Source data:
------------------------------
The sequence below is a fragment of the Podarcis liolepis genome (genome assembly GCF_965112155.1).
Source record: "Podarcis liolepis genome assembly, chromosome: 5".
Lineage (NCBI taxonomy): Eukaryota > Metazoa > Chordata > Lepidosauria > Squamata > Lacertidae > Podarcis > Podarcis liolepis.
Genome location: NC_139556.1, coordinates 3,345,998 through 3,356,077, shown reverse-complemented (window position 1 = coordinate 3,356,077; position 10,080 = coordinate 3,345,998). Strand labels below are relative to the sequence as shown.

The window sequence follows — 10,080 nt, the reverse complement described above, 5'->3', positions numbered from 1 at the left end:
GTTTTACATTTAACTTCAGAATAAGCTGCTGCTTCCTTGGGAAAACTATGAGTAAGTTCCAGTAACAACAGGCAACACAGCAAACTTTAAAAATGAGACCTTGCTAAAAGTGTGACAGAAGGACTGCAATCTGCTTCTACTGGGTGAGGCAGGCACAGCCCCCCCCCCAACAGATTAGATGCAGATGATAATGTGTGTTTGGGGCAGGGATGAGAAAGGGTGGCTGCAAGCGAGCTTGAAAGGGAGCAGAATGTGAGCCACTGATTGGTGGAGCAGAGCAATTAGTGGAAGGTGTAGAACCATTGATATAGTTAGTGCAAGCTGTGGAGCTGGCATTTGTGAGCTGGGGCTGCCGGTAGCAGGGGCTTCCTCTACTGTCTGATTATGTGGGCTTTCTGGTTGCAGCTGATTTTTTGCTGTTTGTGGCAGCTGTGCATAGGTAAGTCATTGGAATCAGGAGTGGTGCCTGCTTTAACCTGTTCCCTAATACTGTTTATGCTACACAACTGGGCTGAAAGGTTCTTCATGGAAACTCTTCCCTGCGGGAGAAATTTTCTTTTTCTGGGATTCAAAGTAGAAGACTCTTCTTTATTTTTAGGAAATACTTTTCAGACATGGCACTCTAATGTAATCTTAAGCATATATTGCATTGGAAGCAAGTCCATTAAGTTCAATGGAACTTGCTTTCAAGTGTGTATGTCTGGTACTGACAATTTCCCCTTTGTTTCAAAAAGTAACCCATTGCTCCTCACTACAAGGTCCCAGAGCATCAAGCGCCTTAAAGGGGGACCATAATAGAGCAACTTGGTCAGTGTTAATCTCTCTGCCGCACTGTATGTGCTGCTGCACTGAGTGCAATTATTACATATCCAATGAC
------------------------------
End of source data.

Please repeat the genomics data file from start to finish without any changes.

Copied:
The sequence below is a fragment of the Podarcis liolepis genome (genome assembly GCF_965112155.1).
Source record: "Podarcis liolepis genome assembly, chromosome: 5".
Lineage (NCBI taxonomy): Eukaryota > Metazoa > Chordata > Lepidosauria > Squamata > Lacertidae > Podarcis > Podarcis liolepis.
Genome location: NC_139556.1, coordinates 3,345,998 through 3,356,077, shown reverse-complemented (window position 1 = coordinate 3,356,077; position 10,080 = coordinate 3,345,998). Strand labels below are relative to the sequence as shown.

The window sequence follows — 10,080 nt, the reverse complement described above, 5'->3', positions numbered from 1 at the left end:
GTTTTACATTTAACTTCAGAATAAGCTGCTGCTTCCTTGGGAAAACTATGAGTAAGTTCCAGTAACAACAGGCAACACAGCAAACTTTAAAAATGAGACCTTGCTAAAAGTGTGACAGAAGGACTGCAATCTGCTTCTACTGGGTGAGGCAGGCACAGCCCCCCCCCCAACAGATTAGATGCAGATGATAATGTGTGTTTGGGGCAGGGATGAGAAAGGGTGGCTGCAAGCGAGCTTGAAAGGGAGCAGAATGTGAGCCACTGATTGGTGGAGCAGAGCAATTAGTGGAAGGTGTAGAACCATTGATATAGTTAGTGCAAGCTGTGGAGCTGGCATTTGTGAGCTGGGGCTGCCGGTAGCAGGGGCTTCCTCTACTGTCTGATTATGTGGGCTTTCTGGTTGCAGCTGATTTTTTGCTGTTTGTGGCAGCTGTGCATAGGTAAGTCATTGGAATCAGGAGTGGTGCCTGCTTTAACCTGTTCCCTAATACTGTTTATGCTACACAACTGGGCTGAAAGGTTCTTCATGGAAACTCTTCCCTGCGGGAGAAATTTTCTTTTTCTGGGATTCAAAGTAGAAGACTCTTCTTTATTTTTAGGAAATACTTTTCAGACATGGCACTCTAATGTAATCTTAAGCATATATTGCATTGGAAGCAAGTCCATTAAGTTCAATGGAACTTGCTTTCAAGTGTGTATGTCTGGTACTGACAATTTCCCCTTTGTTTCAAAAAGTAACCCATTGCTCCTCACTACAAGGTCCCAGAGCATCAAGCGCCTTAAAGGGGGACCATAATAGAGCAACTTGGTCAGTGTTAATCTCTCTGCCGCACTGTATGTGCTGCTGCACTGAGTGCAATTATTACATATCCAATGAC